You could also throw it up on the web and see if there is any interest in it, WIX, Shopify, Etsy, Custom Made....
Thanks for the responses so far. @Frenchy I was pressed for time & should have explained it a bit. I included the drawing just to give an idea of the types of questions I have. In that example I highlighted the cutting clearance I used, of .25" based off of the cutting width of the blade that was used to cut the last prototype- wasn't sure if it was ok to layout parts, that are to be cut, the way I did being so close together...
Thanks for the tips Cabmaker and Robert. The problem with trying to find a local CNC shop is that I live in Wilton, a small town in NH, and the nearest shops I could find were in Boston (which are an hour and a half away). I wanted to see if I could find some online resources before having to go all the way out there. Hence Woodweb.
Robert, I recall reading about High Point Market and have added it on my list of things to follow up with. Have you attended before?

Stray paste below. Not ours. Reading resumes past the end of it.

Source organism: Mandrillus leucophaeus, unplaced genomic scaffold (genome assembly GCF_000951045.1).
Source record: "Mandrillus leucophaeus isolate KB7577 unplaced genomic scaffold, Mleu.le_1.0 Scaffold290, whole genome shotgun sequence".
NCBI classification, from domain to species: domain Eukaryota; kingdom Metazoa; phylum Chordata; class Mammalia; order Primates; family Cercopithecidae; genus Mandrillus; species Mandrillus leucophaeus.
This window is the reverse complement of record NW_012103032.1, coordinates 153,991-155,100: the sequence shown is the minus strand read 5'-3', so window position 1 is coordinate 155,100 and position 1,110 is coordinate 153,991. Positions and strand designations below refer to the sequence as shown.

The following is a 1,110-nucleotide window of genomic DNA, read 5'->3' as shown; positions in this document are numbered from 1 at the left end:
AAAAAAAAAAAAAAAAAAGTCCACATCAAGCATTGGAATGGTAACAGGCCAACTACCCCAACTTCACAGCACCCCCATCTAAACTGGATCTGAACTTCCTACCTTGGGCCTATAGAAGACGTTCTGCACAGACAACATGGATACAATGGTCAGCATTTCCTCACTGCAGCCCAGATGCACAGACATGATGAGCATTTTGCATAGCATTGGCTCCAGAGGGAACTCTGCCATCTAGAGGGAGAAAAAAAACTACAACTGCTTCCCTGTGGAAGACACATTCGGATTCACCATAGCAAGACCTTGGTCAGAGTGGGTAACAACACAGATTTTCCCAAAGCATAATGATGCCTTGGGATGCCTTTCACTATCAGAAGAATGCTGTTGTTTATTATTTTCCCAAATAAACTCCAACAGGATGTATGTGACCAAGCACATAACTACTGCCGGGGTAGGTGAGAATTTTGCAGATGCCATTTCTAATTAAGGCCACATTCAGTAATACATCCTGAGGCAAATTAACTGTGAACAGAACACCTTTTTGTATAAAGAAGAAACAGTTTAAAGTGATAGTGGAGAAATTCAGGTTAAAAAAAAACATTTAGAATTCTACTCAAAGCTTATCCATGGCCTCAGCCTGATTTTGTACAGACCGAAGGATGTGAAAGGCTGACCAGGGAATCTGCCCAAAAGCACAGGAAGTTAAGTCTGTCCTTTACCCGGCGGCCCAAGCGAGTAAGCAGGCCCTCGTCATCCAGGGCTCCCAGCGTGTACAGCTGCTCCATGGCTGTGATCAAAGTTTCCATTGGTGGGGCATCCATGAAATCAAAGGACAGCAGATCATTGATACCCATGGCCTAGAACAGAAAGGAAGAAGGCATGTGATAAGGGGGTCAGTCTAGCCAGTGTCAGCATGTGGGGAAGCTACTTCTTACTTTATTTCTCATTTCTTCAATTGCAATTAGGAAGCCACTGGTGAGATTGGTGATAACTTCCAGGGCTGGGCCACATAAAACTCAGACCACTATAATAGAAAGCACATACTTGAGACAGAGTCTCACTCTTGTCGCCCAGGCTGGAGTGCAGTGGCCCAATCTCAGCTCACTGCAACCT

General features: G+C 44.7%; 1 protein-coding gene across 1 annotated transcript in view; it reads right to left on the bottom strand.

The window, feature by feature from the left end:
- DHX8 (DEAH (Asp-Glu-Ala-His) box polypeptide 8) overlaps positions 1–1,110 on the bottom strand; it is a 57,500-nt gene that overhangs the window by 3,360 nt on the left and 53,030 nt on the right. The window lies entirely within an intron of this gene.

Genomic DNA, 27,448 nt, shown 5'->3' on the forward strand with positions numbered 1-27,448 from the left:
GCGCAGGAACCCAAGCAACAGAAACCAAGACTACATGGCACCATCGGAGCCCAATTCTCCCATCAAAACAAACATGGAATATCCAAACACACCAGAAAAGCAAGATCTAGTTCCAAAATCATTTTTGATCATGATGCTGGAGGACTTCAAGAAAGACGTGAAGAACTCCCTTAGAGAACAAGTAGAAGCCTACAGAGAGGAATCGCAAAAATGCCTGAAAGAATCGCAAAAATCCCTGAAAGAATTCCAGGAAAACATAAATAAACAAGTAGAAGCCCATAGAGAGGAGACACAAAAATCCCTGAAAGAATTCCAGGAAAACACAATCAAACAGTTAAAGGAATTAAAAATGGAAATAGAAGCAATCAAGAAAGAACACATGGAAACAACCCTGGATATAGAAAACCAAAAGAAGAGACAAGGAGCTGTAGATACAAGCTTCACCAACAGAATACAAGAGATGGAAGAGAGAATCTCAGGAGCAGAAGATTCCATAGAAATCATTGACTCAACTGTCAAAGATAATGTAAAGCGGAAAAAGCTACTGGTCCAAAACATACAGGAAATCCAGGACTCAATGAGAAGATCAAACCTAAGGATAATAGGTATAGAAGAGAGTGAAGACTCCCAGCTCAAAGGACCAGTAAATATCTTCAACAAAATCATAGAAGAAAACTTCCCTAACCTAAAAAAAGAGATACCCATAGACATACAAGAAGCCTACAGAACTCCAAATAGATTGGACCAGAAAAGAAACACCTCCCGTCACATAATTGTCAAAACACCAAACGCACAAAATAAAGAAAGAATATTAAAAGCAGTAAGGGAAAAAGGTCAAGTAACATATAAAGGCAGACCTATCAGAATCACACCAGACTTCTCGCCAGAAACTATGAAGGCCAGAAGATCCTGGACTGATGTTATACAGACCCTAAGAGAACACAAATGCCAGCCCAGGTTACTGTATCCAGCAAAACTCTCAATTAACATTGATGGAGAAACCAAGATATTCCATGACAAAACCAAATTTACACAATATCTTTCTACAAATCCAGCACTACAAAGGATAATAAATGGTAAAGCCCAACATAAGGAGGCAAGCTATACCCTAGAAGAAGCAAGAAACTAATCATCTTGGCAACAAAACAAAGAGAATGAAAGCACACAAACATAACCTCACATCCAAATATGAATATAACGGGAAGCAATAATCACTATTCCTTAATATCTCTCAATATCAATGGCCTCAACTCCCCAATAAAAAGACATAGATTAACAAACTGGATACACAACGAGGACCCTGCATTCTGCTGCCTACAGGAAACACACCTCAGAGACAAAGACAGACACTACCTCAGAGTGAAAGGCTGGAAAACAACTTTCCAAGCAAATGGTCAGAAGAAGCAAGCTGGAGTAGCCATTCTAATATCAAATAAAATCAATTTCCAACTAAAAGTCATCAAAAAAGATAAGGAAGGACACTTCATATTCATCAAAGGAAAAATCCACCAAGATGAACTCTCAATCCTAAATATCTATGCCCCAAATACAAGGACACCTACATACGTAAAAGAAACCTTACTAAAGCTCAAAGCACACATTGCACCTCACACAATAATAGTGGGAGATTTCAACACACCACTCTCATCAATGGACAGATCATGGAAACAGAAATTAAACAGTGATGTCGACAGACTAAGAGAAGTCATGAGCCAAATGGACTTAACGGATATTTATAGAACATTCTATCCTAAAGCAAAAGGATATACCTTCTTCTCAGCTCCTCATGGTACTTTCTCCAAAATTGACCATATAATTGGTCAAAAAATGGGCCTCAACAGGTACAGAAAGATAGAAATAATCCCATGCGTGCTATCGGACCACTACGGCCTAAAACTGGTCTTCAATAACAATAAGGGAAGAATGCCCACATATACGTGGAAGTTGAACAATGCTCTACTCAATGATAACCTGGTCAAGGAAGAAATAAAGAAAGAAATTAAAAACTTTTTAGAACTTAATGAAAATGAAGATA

I have attended the High Point Market 60 times over the last 20 years, I have been to almost every trade show in the furniture industry at least once on 4 continents, the only one I have not been to is the The Salone del Mobile in Italy the dates have never worked out for me.
The reason I say throw your product up on the web or take a prototype to a wholesale trade market somewhere, you will never know if your product is viable until professional buyers are exposed to it. Spend your money on prototypes and exposure, if it sells then it's a given that you will need to get up to snuff on the business side of things.
Miko, if you found a shop only an hour and half away and they are willing to talk to you why don't you get in your car and drive there? If you are wanting to get something off the ground seems like you are going to have to put a bit of pavement into it. Take your prototype with you.
If that drawing is any indication, then due diligence is the least of his concerns.
I wouldn't waste any effort on the patent, unless you have the money to protect it. No idea on how you should proceed.